Jacob Hadfield

It is fair week once again! The Cache County Fair is celebrating 140 years this week, and it is a long and proud history. There are many fun events and educational opportunities to be had at the fair and there is something for everyone.

Although you may be familiar with some of the aspects of the fair, you may not know where county fairs originated or how they came to be. Did you know that the first recorded “Agricultural Fair” in the Americas occurred in Nova Scotia in 1765? The first “State Fair” was organized in New York in 1841, and now over 3,700 county and state fairs occur across the United States.

For those of you who have traveled, you know that communities and culture vary greatly across our nation and county fairs are no different. Although there are some unique aspects to each fair (for example, at the Colorado State Fair, they have a pet rock Olympics; at the Minnesota State Fair, there is a llama dress up contest.) these fairs all have one thing in common: the educational component.

Although the first “Agricultural Fair” happened more than 250 years ago, the county fair as we know it today did not develop until much later.

In order to understand the history of country fairs, it’s important to understand the Morrill Acts of 1862 and 1890, which brought about the land-grant universities, including what is now known as Utah State University. These institutions were intended to bring agricultural and technical research to their communities. The technology and practices that were being researched and refined would change the world.

Unfortunately, new research was not easily distributed to the farmers and ranchers that would benefit from it the most. Technology that disseminates information today was not readily available. Even if opportunities to learn of these new methods were available, researchers found that farmers and ranchers did not trust the information coming from the university, and were unwilling to try the new things they were teaching.

In 1902, A.B Graham started a youth club in Clark County, Ohio, considered the birth of 4-H. Though not yet called by that name, these youth clubs had a “learn by doing” model where they would teach youth the exciting new things being researched at various campuses. The youth were eager to learn and open to new ideas. By practicing new research methods in agriculture, the youth could see the fruits of their labors, and their families could see the benefits that came from these methods. With these clubs expanding from tomatoes and corn to textiles, foods, and home economics, there became a need to share what they had learned, and maybe have some friendly competition too. The county fair was born.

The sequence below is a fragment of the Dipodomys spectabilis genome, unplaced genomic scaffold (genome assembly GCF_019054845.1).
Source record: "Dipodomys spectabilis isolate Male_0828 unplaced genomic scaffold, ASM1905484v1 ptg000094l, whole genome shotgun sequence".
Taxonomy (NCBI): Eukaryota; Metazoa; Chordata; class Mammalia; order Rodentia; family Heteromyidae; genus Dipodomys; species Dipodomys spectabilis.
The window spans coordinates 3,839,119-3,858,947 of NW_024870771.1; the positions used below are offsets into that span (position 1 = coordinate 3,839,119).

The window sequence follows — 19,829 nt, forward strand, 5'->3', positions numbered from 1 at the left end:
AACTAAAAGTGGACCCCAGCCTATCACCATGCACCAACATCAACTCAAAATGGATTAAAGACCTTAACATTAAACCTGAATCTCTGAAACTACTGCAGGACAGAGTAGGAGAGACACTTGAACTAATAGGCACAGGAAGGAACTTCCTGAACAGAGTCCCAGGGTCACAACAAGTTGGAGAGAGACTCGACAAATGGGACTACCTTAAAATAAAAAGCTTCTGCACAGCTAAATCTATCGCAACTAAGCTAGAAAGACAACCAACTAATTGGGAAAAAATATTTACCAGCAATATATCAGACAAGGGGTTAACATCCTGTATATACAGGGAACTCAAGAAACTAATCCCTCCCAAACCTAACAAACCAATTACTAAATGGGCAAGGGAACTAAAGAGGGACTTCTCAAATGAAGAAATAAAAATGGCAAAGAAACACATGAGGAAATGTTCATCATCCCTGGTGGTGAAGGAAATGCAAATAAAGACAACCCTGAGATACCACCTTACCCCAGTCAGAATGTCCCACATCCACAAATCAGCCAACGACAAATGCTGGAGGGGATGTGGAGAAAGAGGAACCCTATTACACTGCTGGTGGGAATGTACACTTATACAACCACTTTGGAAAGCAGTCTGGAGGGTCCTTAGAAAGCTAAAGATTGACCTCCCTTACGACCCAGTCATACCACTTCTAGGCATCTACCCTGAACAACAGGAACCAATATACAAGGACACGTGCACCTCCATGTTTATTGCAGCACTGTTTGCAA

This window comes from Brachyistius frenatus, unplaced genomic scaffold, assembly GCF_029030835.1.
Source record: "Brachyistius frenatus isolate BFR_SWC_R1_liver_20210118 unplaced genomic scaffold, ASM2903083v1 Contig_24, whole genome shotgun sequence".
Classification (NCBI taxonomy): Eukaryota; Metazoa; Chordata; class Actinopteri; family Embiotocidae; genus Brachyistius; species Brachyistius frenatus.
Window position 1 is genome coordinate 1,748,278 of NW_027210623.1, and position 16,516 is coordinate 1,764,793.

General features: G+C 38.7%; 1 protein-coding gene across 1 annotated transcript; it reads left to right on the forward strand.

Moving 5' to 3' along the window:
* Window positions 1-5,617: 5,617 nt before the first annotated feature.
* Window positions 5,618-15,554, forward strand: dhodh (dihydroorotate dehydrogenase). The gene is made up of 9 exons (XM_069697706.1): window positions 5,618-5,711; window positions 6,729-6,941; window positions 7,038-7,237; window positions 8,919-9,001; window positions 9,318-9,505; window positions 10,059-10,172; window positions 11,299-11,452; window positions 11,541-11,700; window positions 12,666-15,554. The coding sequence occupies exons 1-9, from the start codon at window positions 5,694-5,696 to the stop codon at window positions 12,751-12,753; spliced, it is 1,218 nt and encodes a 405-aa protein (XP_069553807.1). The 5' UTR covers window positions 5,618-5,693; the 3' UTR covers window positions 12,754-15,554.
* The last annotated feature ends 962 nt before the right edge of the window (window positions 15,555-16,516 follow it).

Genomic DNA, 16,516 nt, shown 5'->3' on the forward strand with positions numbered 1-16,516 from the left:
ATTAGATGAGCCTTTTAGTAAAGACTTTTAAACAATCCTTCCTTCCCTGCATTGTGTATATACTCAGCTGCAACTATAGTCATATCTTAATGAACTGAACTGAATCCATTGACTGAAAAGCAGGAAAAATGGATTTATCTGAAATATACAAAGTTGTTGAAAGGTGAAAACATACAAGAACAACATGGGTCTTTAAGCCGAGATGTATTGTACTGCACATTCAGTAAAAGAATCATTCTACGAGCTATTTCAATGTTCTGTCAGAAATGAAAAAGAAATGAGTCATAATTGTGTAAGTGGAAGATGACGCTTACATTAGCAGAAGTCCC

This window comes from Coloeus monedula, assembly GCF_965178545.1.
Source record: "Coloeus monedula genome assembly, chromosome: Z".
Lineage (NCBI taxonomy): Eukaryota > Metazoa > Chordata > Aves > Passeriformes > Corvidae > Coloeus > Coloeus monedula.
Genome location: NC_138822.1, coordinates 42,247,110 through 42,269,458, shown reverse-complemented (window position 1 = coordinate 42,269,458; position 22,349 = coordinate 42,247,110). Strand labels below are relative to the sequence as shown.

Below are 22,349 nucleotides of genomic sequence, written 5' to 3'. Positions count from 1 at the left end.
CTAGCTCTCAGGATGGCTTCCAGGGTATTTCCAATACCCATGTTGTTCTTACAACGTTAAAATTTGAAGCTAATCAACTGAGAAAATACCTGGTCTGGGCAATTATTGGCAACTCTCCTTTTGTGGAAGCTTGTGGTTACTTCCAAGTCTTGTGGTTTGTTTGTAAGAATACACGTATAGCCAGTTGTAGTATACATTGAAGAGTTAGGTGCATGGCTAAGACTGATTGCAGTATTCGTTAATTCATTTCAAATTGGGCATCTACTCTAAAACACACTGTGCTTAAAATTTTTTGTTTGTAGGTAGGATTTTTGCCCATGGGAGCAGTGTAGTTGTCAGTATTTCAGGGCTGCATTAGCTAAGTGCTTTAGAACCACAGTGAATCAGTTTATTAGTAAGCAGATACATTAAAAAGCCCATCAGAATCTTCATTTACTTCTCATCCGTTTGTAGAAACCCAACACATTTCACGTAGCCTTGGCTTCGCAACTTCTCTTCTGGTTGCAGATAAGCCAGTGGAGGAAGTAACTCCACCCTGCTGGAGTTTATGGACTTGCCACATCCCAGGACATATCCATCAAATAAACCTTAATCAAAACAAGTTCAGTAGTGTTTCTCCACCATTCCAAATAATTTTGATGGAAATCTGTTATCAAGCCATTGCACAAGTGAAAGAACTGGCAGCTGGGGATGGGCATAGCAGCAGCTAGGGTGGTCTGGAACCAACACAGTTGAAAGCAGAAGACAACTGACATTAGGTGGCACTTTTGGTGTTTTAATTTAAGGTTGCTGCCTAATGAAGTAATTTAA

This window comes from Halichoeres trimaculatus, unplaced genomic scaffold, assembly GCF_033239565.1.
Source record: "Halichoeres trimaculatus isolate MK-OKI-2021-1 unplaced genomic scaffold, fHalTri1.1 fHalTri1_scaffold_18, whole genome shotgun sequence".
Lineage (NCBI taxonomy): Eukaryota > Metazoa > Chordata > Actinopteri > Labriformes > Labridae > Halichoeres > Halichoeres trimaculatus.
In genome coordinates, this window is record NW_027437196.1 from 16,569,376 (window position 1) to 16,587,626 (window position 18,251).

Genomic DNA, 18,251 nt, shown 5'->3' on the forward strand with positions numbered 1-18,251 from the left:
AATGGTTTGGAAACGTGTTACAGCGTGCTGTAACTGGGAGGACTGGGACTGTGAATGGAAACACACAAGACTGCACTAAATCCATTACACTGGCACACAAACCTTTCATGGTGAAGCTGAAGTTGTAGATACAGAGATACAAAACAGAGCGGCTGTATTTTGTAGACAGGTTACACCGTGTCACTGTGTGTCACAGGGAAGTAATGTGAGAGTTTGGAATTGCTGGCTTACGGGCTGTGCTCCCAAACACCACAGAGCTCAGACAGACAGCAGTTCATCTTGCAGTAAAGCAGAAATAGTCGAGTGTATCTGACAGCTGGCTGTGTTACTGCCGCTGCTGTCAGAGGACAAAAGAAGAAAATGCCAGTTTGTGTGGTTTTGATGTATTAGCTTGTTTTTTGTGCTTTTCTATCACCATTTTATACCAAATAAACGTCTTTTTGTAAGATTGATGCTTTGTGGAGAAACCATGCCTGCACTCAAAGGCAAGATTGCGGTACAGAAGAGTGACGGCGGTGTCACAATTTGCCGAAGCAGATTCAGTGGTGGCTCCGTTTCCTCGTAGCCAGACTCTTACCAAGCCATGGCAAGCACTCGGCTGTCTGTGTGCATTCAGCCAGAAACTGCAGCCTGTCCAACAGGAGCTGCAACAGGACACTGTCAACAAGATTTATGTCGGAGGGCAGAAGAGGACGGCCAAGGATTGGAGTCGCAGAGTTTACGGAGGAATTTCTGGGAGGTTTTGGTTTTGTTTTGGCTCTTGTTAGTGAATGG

The fair was a venue for youth to show off what they had worked on; educate their communities; and develop mastery. By 1912, these clubs were called 4-H clubs, with the four H’s representing head, heart, hands and health. The Smith-Lever Act in 1914 created the Cooperative Extension Program, which was a partnership between the USDA and land-grant universities. This partnership would combine multiple resources from federal, state and county governments and allow for support and research to reach the local communities. Through this partnership, 4-H became nationalized and has continued to grow.

Utah 4-H is housed right in Cache County at Utah State University, and we are fortunate to have so much community support for Extension and 4-H programming here in the county. This is obvious as you walk through the county fair and see all the livestock projects, arts and crafts and other exhibits throughout the fair. One of the unique aspects of these programs is that the focus is on education, just like the first county fairs. As a part of USU Extension, we strive to teach our communities and to bring everyone together. We use research to answer your questions and strive to help our communities however we can.

Although riding horses, raising livestock, programming computers, or learning to sew may seem like the biggest part of a 4-H project, the leadership and essential skill development is the real thing that sets 4-H apart from other programs. I encourage all to come out and spend some time at the fair. Come find opportunities to educate yourself, have some fun, and get to know your community better.

The Cache County Fair and Rodeo is happening all day from Aug. 8-10 at the county fairgrounds, 450 S. 500 West, Logan. For more information, go to https://www.cachecounty.org/fair/.

Jacob Hadfield is the USU Extension specialist for agriculture covering Cache County, appointed in July, 2019. His office is located in the County Administration Building, 179 N. Main Street, Suite 111, in Logan. He can be reached directly at 435-752-6263 ext. 1574 or jacob.hadfield@usu.edu.